How to Avoid Failure


Meteoric, 8 x 7″ monoprint, ink and pastel

“There is no such thing as failure. There are only results.”

– Anthony Robbins

We are in such a rush to judge. Perhaps artists are even more prone to this pernicious tendency because we are always trying to figure out if what we’re doing is any good. Should we do more of the same, are we on the right track, is this painting better or worse than the last one? If we decide our work isn’t good or isn’t improving, we might conclude that it is (or we are) a failure.

What if we instead simply looked at each piece or art as a “result”? Implied in this is a heavy does of detachment from the success or failure of the piece, regardless of how we measure that. If we could simply look at the work as a result along the way, perhaps we could more objectively assess what we could do differently next time. We could dispense with the useless negative self-judgement that accompanies the concept of “failure” and focus on what we learned, what we could change, what work should be done next. The concept of “result” implies temporary – there will be more results and they may be different than this result. And that alone may prevent us from giving up and allow us to pick up the brush again and face the blank canvas.

I’m not saying that I always take this approach to my own work, though sometimes I am able to achieve this state of mind. It’s so second nature for us to judge our efforts. But when I can suspend judgement, the level of pressure goes down and the level of pleasure goes up.

So Much From So Little


Cosmos, 6 x 6″ monoprint, ink and pastels

“My studio begins at the art supply store. I imagine all the paintings trapped inside those tubes of paint.”

– John Ferrie

One thing that amazes me about art is the variety and complexity of what can be created from the simplest of elements and tools.

I know of some painters who use only 3 colors and white on their palette and yet they can create just about any painting imaginable. A sculptor with a piece of rock, a hammer and a chisel can form any shape the mind can conceive. With 26 letters, a writer of English can write novels, poetry or short stories. A dancer needs nothing but their body to fashion the most elegant of movements, a singer just their voice to sing an opera or a rock-and-roll ballad. The magic elixir that turns these simple tools into a work of art is the creative spirit of the artist.

Sometimes it’s easy for me to get sidetracked by the range of materials available to the artist these days. Especially when I’m feeling stuck, I can delude myself into thinking that if I just had a different color, a different brush or paper, all my problems would vanish. I have found this fascination with the “stuff” of art to be particularly common in the world of photography, where many people are more interested in the latest techno gear than what makes a good photograph. Some of the best photographs of all time were taken with what would be considered antique equipment today.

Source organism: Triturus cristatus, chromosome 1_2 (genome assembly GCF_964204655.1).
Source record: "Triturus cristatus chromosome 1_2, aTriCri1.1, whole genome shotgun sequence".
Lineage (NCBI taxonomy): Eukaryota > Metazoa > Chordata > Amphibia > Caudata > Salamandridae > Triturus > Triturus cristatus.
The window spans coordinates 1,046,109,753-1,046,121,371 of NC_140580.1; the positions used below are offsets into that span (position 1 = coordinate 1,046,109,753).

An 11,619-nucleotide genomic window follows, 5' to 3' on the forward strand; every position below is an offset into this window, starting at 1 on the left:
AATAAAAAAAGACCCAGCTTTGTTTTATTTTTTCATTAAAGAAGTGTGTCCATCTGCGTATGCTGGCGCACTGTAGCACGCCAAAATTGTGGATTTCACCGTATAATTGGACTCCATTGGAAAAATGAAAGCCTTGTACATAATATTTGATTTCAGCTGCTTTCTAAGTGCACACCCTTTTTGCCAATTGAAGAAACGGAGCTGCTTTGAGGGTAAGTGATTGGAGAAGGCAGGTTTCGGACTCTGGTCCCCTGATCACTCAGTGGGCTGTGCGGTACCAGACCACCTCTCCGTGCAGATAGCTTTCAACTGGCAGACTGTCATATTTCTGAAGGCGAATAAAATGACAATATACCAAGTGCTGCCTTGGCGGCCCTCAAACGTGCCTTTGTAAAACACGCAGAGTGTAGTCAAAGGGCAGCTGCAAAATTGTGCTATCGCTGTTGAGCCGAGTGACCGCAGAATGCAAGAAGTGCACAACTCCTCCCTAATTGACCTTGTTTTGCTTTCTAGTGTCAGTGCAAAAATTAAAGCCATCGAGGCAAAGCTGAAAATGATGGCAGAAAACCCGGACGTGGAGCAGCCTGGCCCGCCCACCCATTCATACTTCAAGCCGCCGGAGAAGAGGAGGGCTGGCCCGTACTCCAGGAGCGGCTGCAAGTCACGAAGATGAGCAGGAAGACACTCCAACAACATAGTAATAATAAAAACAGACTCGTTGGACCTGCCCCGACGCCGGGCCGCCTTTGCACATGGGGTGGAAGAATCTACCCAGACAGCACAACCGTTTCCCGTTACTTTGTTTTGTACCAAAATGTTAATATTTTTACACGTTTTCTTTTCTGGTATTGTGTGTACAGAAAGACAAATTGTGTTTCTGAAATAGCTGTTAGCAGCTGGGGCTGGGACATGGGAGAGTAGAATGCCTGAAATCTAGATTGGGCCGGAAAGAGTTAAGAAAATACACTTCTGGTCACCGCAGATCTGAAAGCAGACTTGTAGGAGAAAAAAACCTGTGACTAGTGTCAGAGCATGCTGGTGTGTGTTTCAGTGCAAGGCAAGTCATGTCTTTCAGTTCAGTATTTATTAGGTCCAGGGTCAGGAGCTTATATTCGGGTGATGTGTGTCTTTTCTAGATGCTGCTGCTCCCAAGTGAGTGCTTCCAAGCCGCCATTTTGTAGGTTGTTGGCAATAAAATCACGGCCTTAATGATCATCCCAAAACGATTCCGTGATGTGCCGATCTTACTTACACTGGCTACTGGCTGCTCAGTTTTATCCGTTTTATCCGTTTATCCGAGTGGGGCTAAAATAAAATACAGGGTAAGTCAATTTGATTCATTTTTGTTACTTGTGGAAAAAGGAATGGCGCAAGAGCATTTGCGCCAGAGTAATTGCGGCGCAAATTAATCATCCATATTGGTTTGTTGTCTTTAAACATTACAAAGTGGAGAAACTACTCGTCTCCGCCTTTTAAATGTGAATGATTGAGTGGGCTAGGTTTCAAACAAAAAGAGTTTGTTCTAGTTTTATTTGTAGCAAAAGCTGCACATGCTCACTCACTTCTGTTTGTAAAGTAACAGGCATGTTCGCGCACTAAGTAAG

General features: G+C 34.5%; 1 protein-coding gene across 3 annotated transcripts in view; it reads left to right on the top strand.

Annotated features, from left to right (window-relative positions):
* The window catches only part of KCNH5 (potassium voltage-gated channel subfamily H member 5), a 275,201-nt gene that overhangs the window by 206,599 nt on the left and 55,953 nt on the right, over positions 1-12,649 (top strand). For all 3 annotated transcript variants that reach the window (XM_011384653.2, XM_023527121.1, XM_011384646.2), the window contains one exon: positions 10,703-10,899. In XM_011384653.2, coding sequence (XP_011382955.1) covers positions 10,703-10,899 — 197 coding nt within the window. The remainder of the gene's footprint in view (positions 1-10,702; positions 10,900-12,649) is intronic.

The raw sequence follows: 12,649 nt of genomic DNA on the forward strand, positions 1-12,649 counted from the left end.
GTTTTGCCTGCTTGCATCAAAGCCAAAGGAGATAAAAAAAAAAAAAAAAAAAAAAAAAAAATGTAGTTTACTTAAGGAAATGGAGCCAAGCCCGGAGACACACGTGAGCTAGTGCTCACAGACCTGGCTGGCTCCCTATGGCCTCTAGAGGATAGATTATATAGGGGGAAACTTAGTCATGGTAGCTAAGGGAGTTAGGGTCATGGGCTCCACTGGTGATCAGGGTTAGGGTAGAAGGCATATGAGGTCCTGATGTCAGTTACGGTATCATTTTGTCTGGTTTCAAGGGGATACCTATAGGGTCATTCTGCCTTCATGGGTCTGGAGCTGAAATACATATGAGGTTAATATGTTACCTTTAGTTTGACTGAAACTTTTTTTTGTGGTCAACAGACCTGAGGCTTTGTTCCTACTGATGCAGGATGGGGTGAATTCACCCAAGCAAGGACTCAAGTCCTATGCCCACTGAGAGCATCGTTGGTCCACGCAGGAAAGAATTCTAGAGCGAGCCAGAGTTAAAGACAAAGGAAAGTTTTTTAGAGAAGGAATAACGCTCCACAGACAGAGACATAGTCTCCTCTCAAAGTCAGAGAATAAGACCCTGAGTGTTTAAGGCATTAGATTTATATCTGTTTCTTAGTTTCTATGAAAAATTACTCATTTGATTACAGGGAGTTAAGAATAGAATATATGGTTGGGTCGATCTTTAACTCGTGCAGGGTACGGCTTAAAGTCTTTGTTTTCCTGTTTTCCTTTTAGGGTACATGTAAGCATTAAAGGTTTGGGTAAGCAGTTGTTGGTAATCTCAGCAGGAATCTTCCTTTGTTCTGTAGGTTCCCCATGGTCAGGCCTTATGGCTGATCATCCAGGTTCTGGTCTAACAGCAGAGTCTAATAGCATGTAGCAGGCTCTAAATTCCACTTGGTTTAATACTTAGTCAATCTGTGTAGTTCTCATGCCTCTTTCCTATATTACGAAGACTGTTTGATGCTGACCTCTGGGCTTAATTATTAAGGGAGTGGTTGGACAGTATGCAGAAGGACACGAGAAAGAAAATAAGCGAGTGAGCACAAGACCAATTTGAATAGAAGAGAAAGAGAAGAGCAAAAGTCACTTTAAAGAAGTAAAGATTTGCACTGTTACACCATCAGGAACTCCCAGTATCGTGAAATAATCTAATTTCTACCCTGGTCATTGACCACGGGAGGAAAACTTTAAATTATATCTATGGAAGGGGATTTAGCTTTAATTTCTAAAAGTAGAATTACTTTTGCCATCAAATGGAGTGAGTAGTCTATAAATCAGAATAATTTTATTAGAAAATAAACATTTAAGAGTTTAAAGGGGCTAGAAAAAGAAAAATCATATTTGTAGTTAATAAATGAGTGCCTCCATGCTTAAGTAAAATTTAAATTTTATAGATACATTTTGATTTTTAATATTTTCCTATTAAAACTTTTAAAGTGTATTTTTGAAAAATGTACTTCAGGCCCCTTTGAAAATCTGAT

It is fun to play with new materials and sometimes that newness can actually invite a breakthrough. But it’s not the stuff itself that makes the difference, but rather the way in which it allows us to engage once again with our creative side.

Talking with your Art


Distant Shores, 6 x 6″ monoprint

“All painting is an accident. But it’s also not an accident, because one must select what part of the accident one chooses to preserve.”

– Francis Bacon

The process of painting is a wonderful play between unexpected results and calculated decisions. Nothing is more pleasing to the artist than to be surprised by what you’ve done. I’m watching an instructional DVD on abstract painting at the moment and I can really relate to the instructors occasional gasps of pleasure at the effect of some brushstroke. Often the results are what we intended, but while those moments can be satisfying, I think more delight is to be had with the unintentional.

But it’s not all accident. As Bacon says, there is also some serious calculation going on as to what  should remain and what should be discarded, covered up, redone. This process of editing is much more analytical but no less important to the success of the piece. Without this discrimination, the work ends up as a mish-mash of interesting little happenings that have little relationship to the whole. This is where you might have to reflect on what your overall purpose in the painting is, to get a little more intentional about it. While it’s fine to let the process itself dictate your path, the dialogue you have with the painting must be a two-way communication. At some point, it’s important to tell the piece what’s on your mind. The final word on the matter is when you declare the piece finished.

Then you are ready to begin a new conversation with a new piece – I could talk like this forever…

Painting Music


Jungle Rhythms, 6 x 6″ monoprint with ink and pastel

“Listening to Mozart when painting can make you believe in God.”

– J.M. Brodrick